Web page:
Year End Evaluation: Defensive Backs

Injuries forced the Texas Tech staff to play a couple freshmen, including walk-on Tanner Jacobson down the stretch of the season, but overall the secondary held up due to the leadership and steady play of senior safety Tre' Porter and senior cornerback Bruce Jones.

It may come as a bit of a shock, but amid the developing disaster that was Texas Tech's defense in 2013, the Red Raider secondary was actually somewhat of a bright spot. This may be surprising because defensive back play truly was deficient in one very prominent area, creating turnovers. Outside of that rubric, however, the secondary acquitted itself well enough to win.

But let's deal with the matter of interceptions—or their lack—first. The Red Raiders nabbed only seven on the season, and that was No. 107 nationally. And of those interceptions, only three were grabbed by defensive backs. You heard that right. Tech's safeties and cornerbacks managed to snag a mere three oskies on the season. What's more, safety J. J. Gaines, who played in only five games before bowing out with an injury, was responsible for two of those picks. Freshman safety Keenon Ward got the other. Suffice it to say that if Gaines had been healthy, Tech's turnover total would have been more respectable.

Tech's pass defense was considerably better in other important areas. In terms of passing yardage allowed, the Red Raiders gave up 225 yards per game, which was good for No. 56 in the country. In pass defense efficiency rating, Tech was 42nd best nationally. Given the absence of Gaines, and the difficulty finding a boundary cornerback opposite Bruce Jones, that was a very respectable performance.

Another area in which Tech's defense, and therefore its secondary as well, was surprisingly good was third down conversion percentage. The Red Raiders allowed a conversion rate of 34 percent, which was No. 22 nationally. This is surprising because it seemed like whenever the defense had an offense in third-and-long, the opposition was able to complete an intermediate pass for just enough yardage to convert. Perception and reality do not always jibe.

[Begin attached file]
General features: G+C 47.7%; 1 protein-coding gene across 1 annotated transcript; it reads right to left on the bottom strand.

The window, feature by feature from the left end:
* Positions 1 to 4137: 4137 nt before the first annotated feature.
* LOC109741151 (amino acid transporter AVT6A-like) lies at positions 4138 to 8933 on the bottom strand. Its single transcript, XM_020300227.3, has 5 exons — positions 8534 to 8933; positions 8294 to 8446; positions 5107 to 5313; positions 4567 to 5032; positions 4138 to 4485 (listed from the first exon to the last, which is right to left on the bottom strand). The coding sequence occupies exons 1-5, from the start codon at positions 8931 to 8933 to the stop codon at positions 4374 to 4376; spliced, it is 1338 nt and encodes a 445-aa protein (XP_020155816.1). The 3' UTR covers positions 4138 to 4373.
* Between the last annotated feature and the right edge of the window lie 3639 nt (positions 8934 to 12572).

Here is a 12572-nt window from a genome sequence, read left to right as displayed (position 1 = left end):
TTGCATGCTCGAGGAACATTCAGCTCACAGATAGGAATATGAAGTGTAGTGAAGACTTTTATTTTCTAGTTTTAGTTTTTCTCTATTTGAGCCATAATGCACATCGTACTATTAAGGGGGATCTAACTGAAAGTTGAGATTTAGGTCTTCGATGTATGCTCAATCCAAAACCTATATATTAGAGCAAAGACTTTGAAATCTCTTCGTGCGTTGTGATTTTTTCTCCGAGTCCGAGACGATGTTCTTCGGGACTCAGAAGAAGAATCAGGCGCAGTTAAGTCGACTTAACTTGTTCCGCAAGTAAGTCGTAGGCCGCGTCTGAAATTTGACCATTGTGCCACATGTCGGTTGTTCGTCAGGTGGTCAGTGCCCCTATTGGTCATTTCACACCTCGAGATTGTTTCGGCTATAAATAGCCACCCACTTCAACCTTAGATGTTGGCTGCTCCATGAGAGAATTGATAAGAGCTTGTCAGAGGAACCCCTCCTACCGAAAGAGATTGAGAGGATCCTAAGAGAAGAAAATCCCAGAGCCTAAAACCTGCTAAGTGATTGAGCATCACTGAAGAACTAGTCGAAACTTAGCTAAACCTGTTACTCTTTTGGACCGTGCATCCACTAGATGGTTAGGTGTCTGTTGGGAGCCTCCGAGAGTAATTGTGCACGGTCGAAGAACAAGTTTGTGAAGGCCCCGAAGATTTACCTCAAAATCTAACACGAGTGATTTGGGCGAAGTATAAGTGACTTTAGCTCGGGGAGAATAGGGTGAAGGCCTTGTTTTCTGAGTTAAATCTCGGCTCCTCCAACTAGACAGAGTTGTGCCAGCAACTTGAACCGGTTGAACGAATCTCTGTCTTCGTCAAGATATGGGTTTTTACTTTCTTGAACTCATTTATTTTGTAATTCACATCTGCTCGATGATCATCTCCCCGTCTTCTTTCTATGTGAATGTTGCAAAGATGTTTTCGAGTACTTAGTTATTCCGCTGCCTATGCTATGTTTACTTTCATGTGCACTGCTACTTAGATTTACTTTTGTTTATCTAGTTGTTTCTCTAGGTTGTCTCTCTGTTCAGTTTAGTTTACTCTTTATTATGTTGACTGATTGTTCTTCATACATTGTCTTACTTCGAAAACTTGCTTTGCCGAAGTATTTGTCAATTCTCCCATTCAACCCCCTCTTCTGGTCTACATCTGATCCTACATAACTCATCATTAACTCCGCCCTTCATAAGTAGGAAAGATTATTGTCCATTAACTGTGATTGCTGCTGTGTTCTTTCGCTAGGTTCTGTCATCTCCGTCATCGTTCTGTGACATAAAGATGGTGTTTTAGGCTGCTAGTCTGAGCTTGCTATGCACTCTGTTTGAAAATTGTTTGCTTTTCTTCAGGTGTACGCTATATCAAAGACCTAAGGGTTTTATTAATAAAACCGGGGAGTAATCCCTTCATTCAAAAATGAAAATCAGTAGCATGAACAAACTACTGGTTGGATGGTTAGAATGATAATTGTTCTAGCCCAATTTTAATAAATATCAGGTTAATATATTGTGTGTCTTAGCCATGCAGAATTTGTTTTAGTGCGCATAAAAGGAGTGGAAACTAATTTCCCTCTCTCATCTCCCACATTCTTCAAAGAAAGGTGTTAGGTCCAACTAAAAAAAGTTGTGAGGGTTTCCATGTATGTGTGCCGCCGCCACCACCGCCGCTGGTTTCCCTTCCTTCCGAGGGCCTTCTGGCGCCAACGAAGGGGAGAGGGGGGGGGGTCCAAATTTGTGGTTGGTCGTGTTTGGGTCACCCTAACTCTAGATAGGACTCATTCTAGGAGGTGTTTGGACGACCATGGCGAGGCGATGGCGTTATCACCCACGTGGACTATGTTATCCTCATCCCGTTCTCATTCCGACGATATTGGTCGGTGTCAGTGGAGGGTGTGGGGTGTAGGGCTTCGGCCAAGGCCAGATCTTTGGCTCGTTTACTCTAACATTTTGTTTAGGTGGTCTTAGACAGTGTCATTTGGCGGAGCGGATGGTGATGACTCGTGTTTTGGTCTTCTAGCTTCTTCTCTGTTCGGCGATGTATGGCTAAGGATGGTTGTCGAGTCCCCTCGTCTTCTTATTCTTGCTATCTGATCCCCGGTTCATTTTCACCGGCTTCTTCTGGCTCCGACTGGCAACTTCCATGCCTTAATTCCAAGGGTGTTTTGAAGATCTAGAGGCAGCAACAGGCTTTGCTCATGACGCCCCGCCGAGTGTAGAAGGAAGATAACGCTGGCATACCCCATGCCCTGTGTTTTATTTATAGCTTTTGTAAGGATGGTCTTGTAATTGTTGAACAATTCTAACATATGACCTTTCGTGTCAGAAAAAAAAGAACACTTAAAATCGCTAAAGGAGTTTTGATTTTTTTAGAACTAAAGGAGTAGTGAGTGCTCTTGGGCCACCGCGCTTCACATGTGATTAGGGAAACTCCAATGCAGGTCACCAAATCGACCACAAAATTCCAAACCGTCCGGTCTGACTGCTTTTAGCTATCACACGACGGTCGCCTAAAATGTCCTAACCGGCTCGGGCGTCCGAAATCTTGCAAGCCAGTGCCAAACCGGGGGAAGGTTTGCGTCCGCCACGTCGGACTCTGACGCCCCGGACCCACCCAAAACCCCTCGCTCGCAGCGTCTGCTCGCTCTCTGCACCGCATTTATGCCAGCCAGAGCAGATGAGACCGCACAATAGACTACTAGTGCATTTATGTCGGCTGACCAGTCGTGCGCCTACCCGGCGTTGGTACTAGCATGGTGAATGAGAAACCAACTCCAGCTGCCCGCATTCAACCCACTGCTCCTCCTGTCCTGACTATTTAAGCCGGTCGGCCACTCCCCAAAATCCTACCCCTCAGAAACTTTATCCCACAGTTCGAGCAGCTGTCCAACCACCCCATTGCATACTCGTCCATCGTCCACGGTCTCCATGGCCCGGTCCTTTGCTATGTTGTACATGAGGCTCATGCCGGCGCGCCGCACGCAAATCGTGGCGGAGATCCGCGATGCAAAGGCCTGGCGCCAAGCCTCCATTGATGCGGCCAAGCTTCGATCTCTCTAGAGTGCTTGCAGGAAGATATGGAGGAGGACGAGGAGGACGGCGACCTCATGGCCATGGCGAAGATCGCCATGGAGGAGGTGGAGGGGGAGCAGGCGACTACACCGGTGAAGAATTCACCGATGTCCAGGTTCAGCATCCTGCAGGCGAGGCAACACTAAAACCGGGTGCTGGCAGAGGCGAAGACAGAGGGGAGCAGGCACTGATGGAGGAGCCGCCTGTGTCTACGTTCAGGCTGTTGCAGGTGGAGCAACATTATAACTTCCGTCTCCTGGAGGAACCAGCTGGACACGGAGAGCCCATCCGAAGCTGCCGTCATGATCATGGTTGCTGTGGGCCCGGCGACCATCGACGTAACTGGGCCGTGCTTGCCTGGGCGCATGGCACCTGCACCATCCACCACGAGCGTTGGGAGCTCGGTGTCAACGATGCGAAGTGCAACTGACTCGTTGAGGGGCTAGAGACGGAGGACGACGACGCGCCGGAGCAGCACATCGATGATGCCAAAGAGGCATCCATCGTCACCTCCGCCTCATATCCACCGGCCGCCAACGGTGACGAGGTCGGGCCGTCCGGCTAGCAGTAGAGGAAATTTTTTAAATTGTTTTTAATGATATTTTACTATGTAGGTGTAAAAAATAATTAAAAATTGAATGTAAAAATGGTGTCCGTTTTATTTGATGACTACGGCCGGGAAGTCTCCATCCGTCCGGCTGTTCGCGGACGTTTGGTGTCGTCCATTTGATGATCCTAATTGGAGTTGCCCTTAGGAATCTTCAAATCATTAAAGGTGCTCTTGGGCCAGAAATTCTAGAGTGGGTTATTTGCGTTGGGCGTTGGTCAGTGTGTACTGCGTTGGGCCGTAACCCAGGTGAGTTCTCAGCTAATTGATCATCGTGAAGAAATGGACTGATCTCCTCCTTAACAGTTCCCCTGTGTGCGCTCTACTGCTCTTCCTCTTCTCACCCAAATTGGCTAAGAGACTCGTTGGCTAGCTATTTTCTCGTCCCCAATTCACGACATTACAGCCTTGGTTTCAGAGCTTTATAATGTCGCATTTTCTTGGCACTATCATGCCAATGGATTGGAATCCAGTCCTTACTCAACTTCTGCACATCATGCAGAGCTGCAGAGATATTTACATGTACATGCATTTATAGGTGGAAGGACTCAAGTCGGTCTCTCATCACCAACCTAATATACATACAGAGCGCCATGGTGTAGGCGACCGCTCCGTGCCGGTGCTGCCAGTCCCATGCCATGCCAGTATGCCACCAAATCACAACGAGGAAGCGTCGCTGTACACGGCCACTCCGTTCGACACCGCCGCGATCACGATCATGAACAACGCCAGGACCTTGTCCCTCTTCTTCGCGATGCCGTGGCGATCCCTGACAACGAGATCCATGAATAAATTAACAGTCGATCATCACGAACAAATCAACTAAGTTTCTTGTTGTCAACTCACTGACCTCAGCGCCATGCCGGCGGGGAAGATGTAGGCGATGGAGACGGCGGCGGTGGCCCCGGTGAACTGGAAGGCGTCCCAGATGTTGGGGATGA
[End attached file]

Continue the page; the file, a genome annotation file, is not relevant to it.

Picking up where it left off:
From an individual standpoint, there were certainly no stars in Tech's secondary, although there were a few modest comets. Safety Tre' Porter, battling through injuries that had scuttled much of his college career, capped off his time in Red Raiderland with a very solid senior season. Porter was not spectacular, but as befits a senior, he made few mistakes and prevented a relatively fragile unit from coming unglued.

Bruce Jones, all 5-foot-7 and 170 pounds of him, played like a bull terrier all season long. Pound for pound, Jones was the toughest Tech cornerback in recent memory. He tackled more fearlessly and physically than many players 40 pounds heavier, and he was also Tech's best cover corner.

There's hope for the future in freshman cornerback Justis Nelson. The razor-thin and lightly regarded newcomer from Mesquite was pressed into duty late in the season, in part because the other cornerbacks weren't doing the job. Nelson runs like a gazelle, and at 6-foot-2 has the length to make plays on the ball. What's more, Nelson displayed the natural instincts to eventually develop into a terrific cornerback.

The Future
Josh Keys: Tech may have hit the jackpot with the commitment of Mississippi Gulf Coast College's Josh Keys. Although Keys is listed by Scout as a three-star recruit, his roster of offers, featuring almost every program in the Big 12 and SEC, suggests he's a better prospect than that. Keys, who stands 6-foot-2 and weighs 185 pounds, is projected as a safety, but has also played cornerback in the JUCO ranks. He runs a sub 4.5 forty and is a strider who really covers ground in the open field. Keys is almost certainly related to former NBA forward Randolph Keys whose hometown is eight miles away from Josh's.

Jamarcus Howard: Coffeeville Community College's Jamarcus Howard will immediately improve Tech's speed in the back seven, which is a priority for defensive coordinator Matt Wallerstedt. Howard is a legitimate 4.4 guy who closes quickly and is not afraid to mix it up in run support.

Connor Wilson: At six feet tall and 200 pounds, Wilson is built to play immediately. He's also a ball hawking center fielder type of safety that Tech arguably has not had since the days of Tracy Saul.

Jahshawn Johnson: Like Josh Keys, Jahshawn Johnson is a three-star recruit with a four-star offer list. The Ennis, Texas prospect played safety in high school but projects as a corner for the Red Raiders.

Joseph Clark: At 5-foot-9 and 175 pounds, Joseph Clark is not yet the prototype Big 12 safety, but he's an intriguing prospect nonetheless. Clark has a good football IQ, strong leadership skills, and has plenty of quickness, anticipation and speed. And many shorter safeties have done well. Bob Sanders, Blaine Bishop, Thomas Everett, and Troy Polamalu, all shorter than 5-foot-11, made great NFL careers for themselves.

Derrick Dixon: Another 5-foot-9 safety on the Texas Tech roster will be Dallas Skyline's Derrick Dixon. Along with Joseph Clark and Keenon Ward, that will be three 5-foot-9ers at safety. Dixon plays like a kamikaze. With little regard for his own well-being, he hurls himself at ball-carriers pell-mell and willy-nilly. While Clark looks more like a free safety, Dixon may wind up at strong.

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